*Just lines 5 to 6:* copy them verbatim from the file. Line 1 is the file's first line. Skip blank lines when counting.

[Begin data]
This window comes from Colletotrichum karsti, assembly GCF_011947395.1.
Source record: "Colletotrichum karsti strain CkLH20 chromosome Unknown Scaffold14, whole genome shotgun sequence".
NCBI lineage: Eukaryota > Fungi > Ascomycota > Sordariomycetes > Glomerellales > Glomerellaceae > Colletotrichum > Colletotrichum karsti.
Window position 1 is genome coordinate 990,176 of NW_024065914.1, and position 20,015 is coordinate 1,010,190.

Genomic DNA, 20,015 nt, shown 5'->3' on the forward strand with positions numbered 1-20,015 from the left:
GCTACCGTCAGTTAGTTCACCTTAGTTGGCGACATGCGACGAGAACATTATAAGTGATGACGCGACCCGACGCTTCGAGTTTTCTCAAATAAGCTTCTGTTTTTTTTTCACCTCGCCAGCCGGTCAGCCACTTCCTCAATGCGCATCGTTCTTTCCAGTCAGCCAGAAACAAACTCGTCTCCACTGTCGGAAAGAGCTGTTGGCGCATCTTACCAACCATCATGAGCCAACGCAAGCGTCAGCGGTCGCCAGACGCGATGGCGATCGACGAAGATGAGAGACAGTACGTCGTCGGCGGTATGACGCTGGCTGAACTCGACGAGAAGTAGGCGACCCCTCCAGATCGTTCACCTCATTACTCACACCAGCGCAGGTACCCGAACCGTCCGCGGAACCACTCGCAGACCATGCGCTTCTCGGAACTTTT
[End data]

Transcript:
Genomic DNA, 20,015 nt, shown 5'->3' on the forward strand with positions numbered 1-20,015 from the left:
GCTACCGTCAGTTAGTTCACCTTAGTTGGCGACATGCGACGAGAACATTATAAGTGATGACGCGACCCGACGCTTCGAGTTTTCTCAAATAAGCTTCTGTTTTTTTTTCACCTCGCCAGCCGGTCAGCCACTTCCTCAATGCGCATCGTTCTTTCCAGTCAGCCAGAAACAAACTCGTCTCCACTGTCGGAAAGAGCTGTTGGCGCATCTTACCAACCATCATGAGCCAACGCAAGCGTCAGCGGTCGCCAGACGCGATGGCGATCGACGAAGATGAGAGACAGTACGTCGTCGGCGGTATGACGCTGGCTGAACTCGACGAGAAGTAGGCGACCCCTCCAGATCGTTCACCTCATTACTCACACCAGCGCAGGTACCCGAACCGTCCGCGGAACCACTCGCAGACCATGCGCTTCTCGGAACTTTT